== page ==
Office of Special Enforcement officials speaking at the airbnb hearing
Office of Special Enforcement officials speaking at the airbnb hearing

The battle between Airbnb and the state of New York continues.

Dozens of home-sharing clients, affordable housing activists and elected officials met at a hearing in New York City on Monday, December 19, to weigh in on a new law which bans advertising entire, unoccupied apartments for less than 30 days on Airbnb or any similar platform.

It has always been illegal to rent short-term, but now it is illegal to advertise. Breaking the law carries a penalty of up to $7,500.

[perfectpullquote align=”right” cite=”” link=”” color=”” class=”” size=””]“I live in the same home that I grew up in. I rent on Airbnb because it helps me pay my mortgage and tuition for my children.” [/perfectpullquote]

The hearing was held by the Mayor’s Office of Special Enforcement (OSE). City residents who use Airbnb came out en force to rail against the law, arguing that the service had become additional income necessary to make ends meet in a city where little has been done to curb the skyrocketing housing costs.

“I live in the same home that I grew up in. I rent on Airbnb because it helps me pay my mortgage and tuition for my children,” said Richelle Burnett, a resident of Bedford Stuyvesant.

However, a handful of local and state elected officials who stand behind the law, along with anti-Airbnb activists groups, including Housing Conservation Coordinators, The Coalition Against Illegal Hotels, West Side Neighborhood Alliance and Beware Bnb claim that unregulated home sharing only fuels an increase in rent and a shortage of available housing for rent. They also pointed to issues of tenant safety, when non-tenants are allowed to come and go on private property.

An airbnb host discusses how important the platform is in order for her to have an additional income.

“Tenants are forced to share their building with a rotating group of strangers,” said Assemblywoman Linda Rosenthal, who represents the 67th District in Manhattan. Those in favor of the new law also say that enforcement will driven primarily by 311 complaints.

“New Yorkers need to know that if they report illegal hotels, action will be taken,” said Rachel Stein of Beware Bnb, the first grassroots group against Airbnb from Gowanus, one of the most popular areas in the city for the home sharing service.

Others argued that Airbnb is incompatible with a New York state law that helps preserve affordable housing.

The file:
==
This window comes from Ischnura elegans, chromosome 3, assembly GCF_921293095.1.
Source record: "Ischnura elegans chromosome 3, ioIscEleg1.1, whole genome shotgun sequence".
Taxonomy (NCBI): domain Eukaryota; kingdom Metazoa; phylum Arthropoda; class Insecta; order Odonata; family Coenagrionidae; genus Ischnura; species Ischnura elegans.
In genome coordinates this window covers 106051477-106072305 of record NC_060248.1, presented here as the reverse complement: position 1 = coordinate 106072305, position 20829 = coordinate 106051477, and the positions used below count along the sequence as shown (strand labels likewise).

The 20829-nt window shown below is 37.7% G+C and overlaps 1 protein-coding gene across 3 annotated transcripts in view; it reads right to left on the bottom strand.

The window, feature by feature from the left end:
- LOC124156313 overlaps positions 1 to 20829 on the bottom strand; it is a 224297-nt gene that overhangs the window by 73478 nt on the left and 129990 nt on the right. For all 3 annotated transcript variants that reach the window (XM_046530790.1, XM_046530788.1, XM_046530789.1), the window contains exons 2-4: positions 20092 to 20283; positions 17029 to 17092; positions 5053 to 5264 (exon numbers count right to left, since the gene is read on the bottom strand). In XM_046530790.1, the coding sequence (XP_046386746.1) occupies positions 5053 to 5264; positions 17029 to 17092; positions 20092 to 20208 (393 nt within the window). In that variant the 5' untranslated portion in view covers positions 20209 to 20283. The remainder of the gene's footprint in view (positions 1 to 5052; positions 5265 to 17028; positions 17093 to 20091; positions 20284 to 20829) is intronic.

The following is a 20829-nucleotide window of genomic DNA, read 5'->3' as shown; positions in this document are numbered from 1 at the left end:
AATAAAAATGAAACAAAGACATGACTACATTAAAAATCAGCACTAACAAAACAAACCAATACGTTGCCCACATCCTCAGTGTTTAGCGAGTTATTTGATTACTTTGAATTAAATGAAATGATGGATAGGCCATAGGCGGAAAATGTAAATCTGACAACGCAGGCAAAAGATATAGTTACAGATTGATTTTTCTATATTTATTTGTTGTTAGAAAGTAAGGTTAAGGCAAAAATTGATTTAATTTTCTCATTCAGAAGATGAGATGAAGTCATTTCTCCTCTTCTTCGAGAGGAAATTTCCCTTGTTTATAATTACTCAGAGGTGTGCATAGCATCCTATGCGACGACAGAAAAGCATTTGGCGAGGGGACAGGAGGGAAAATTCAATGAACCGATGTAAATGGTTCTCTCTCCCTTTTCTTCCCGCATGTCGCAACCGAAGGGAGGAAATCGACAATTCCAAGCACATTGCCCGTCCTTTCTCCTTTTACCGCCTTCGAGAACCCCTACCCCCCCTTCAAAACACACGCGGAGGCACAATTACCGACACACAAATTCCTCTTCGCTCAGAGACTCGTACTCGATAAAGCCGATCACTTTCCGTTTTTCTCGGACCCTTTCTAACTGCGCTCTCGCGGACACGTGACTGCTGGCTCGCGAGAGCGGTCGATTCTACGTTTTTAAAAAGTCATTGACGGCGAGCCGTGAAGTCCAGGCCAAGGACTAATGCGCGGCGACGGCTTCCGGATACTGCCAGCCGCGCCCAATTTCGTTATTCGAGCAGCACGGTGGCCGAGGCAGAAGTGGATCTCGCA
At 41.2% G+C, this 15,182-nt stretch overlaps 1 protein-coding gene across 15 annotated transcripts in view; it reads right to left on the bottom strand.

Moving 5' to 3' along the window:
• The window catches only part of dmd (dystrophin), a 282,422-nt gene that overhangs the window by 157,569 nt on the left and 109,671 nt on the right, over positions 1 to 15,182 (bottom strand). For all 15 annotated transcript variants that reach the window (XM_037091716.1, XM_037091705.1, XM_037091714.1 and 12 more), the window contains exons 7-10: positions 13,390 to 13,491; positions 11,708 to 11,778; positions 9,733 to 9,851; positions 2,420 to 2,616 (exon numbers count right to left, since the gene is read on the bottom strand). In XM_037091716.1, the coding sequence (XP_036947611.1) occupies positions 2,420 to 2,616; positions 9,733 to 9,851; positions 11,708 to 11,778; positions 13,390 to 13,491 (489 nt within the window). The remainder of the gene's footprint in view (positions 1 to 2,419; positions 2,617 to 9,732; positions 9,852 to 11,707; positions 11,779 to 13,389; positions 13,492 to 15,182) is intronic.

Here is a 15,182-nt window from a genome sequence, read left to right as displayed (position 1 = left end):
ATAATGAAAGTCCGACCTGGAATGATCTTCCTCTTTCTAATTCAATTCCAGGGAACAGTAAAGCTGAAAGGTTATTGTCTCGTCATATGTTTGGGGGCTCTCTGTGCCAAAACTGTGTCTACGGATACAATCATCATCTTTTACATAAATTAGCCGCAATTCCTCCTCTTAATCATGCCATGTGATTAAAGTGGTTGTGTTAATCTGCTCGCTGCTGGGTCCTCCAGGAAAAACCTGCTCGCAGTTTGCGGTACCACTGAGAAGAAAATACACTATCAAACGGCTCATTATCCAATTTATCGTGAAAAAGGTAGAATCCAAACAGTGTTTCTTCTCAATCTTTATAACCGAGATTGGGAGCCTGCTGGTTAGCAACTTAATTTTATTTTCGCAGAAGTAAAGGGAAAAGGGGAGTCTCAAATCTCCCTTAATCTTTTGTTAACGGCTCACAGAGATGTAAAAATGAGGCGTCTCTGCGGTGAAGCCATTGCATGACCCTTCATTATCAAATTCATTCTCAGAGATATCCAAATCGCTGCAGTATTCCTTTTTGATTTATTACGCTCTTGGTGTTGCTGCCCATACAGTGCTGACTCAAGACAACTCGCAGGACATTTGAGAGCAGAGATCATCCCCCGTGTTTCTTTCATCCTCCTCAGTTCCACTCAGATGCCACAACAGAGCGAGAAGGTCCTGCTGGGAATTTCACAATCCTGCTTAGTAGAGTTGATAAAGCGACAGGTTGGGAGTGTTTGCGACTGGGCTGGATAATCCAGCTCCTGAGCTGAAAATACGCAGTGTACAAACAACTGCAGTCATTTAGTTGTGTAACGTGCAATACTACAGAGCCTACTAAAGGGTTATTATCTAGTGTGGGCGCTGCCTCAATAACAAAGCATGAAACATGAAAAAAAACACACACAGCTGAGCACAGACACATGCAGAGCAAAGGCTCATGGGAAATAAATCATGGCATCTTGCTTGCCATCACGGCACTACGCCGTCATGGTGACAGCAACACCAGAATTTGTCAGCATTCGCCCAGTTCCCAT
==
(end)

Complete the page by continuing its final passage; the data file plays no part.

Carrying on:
“Airbnb is not interested, nor can it be compeled, to abide by local law, including the NYS Multiple Dwelling Law.  If Airbnb complied with the NYS MDL, its site would not allow anyone to post an illegal rental,” said NYC Councilmember Helen Rosenthal. “This $35 billion dollar corporation has chosen to not only not comply with NYS law, it hides behind Federal privacy laws.  So, here we are, left holding the bag, with an arm and leg tied behind our backs, trying to enforce NYS law.”

However, Airbnb hosts– many of whom are renters and tenants themselves– made it clear that they want to differentiate themselves from illegal hotel operators and landlords who often use an entire building and temporarily rent out each unit to Airbnb guests. They went further to say that these landlords harass permanent tenants to leave, so that they can use those units for tourists.

Still, several Airbnb hosts– both landlords and tenants– testified at the hearing that, given the exorbitant cost of living in New York City, without the home sharing platform, they would not be able to stay in NYC. Some said they would be homeless.

“Airbnb has literally been a life-saver for me,”, said Heather Skye McField, a resident of East New York and a member of the East Flatbush Host Club. “Had it not been for Airbnb, I would have been foreclosed by law.”

Assemblymember Linda Rosenthal expresses her opinions regarding the legality of airbnb in NYC, and how it negatively affects affordable housing

Airbnb hosts also argued, there are far greater threats to the city’s housing crisis that the City has failed to address, such as unregulated development of luxury high rises. They added, rising rents and slumlords who harass tenants was a problem in New York City long before Airbnb’s arrival.

“The vast majority of New York hosts share only their own home and do not deserve to be slapped with fines that are worse than those given to slumlords who harass their tenants” Said Josh Meltzer, head of New York Public Policy at Airbnb.

April Greene, an Airbnb host residing in Williamsburg, said the City’s focus should be on providing a safety net for struggling families and that it should consider regulation of home-sharing, versus termination.

“We should regulate it sanely instead of trying to squash the whole thing,” she said.

“We hope officials hear the collective voice of hundreds of hosts, businesses and organizations who are urging the City to keep their promise to target illegal hotel operators, not middle class families who are struggling to pay the bills.”

This is the second story in the series, “Airbnb vs. New York City,” where we are examining the unique state of home sharing in Central and East Brooklyn– the opportunities and drawbacks– for local residents. 

Other stories in the series: Airbnb vs NYC: A Story of Estranged Bedfellows

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Isabel Guerriera

Hello all! My name is Isabel Guerriera. I was born and raised in south Brooklyn, mainly Bay Ridge and Bensonhurst. I recently graduated from SUNY New Paltz in The Hudson Valley in Upstate New York. ...

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